Why Am I Dead At Sea Review | MOUSE n JOYPAD

Why Am I Dead At Sea Review



As a fan of old Raymond Chandler’s movies and the works of Sir Arthur Conan Doyle, I can imagine mystery novels being the hardest thing someone can write. There are so many obstacles: you have to conceal the true culprit’s identity until the end while leaving constant clues throughout the story. The writer would have to be concerned if they were showing too much of their hand, or not enough to make it fair to the reader. Whodunnits are one of my favourite genres, and the oft-forgotten scenario needs a massive revival in our industry; this game, unfortunately, will not start the revolution.


Alton confronts Marcurio in his immaculate kitchen.

Why Am I Dead At Sea’s overly-descriptive title reveals the main idea of the storyline; You wake to find yourself dead, and as a ghost with amnesia you must try to put together the pieces of the past. There are nine other passengers and a cat on board the cheap transport ship, all of whom can help in your journey through ghostly possession. Once under your control, you can use their connections or special abilities to seek out the clues you need in order to solve your murder.

I have a lot of respect for the designer, Patrick McGrath, who built most of this game by himself. He wanted to tell a deep and emotional story with a claustrophobic and judgemental tone. The story deals with sickness, mental illness, and our daily deceptions; all while trying to figure out who the killer is. I was impressed at the amount of work and ideas put in by one man but was ultimately disappointed by the lack of polish and execution.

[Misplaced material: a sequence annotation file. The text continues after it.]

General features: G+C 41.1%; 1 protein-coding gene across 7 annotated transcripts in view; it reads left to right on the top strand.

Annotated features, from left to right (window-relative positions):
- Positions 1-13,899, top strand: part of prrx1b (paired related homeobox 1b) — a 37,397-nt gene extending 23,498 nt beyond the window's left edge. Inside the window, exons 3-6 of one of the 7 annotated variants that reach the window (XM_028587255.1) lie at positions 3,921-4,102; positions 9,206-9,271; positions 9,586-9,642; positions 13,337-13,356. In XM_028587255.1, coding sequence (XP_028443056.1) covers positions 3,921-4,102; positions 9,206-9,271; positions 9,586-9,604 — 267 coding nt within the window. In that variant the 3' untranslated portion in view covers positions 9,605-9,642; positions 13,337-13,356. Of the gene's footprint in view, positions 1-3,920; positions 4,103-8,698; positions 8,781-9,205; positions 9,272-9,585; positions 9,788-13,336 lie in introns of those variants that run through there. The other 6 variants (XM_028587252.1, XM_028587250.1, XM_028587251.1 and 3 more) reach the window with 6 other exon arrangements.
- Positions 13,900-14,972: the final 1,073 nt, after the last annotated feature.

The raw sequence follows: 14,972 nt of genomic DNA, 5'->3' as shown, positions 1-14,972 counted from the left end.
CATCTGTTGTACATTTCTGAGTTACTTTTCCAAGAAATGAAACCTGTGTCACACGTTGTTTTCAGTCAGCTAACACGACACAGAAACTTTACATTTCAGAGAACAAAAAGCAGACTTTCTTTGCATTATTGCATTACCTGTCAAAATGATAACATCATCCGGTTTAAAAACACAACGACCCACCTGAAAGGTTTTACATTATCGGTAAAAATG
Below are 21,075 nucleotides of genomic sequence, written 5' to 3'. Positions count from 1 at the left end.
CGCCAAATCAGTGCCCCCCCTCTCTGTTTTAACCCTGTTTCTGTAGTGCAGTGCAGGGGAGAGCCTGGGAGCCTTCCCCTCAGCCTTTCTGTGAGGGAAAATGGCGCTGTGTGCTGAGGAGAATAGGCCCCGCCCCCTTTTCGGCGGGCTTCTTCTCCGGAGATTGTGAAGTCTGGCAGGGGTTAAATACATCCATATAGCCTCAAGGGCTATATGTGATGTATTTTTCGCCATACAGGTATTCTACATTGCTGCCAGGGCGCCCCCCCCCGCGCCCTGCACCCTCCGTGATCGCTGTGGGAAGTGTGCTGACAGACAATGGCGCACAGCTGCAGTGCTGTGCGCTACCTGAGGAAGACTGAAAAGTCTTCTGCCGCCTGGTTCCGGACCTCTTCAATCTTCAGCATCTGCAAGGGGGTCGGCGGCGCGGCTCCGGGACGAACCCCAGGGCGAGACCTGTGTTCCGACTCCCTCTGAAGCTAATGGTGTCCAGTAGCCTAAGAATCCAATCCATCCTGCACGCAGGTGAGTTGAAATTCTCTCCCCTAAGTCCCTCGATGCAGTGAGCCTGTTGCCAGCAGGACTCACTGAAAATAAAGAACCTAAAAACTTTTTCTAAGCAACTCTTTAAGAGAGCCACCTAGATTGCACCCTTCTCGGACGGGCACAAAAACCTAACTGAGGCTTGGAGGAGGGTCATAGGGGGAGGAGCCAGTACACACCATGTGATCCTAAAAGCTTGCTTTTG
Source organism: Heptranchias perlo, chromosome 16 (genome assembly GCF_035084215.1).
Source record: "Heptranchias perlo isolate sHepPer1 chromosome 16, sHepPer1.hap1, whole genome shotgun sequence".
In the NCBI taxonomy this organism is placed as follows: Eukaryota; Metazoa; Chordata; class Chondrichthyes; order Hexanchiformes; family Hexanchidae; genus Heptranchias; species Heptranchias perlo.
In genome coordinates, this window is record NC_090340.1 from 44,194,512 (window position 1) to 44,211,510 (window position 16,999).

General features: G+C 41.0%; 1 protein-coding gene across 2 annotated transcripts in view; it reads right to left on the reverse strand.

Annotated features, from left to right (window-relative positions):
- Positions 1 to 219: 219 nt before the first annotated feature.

Gameplay consists of flying around and utilizing each character’s unique dialogue options and special ability to discover new clues. Some characters have awesome abilities; like being able to look into other passengers’ pockets, detecting vocal deceit and spotting hidden passages. However, most of the other characters’ abilities are worthless; calling the cat to you, taking pills to make the screen fuzzy or being able to look through keyholes (when your ghost can already just go into any room). This for me, is a real heartbreaker and makes some characters feel useless; just characters you have to use to ‘unlock’ the ability to possess other characters.

The characters for the most part are interesting, all of them have unique traits and interesting backstories. I did feel connected to them and wanted to push on in order to understand them better. This is probably the best part of the game; weeding through the characters’ lives and discovering who they really are, and what makes them tick.

It’s in those moments where you’ll be thoroughly engaged in the unfolding narrative from multiple points of view, each of whom could be the killer. In the other times, however, you’ll be running around frustratingly switching between bodies and sweeping the ship looking for the one event you haven’t activated yet. This wouldn’t be so bad, given a lot of mystery games have this flaw- but some of the action doesn’t even make sense.


In your ghost form, you can help passengers like Darryl overcome their past.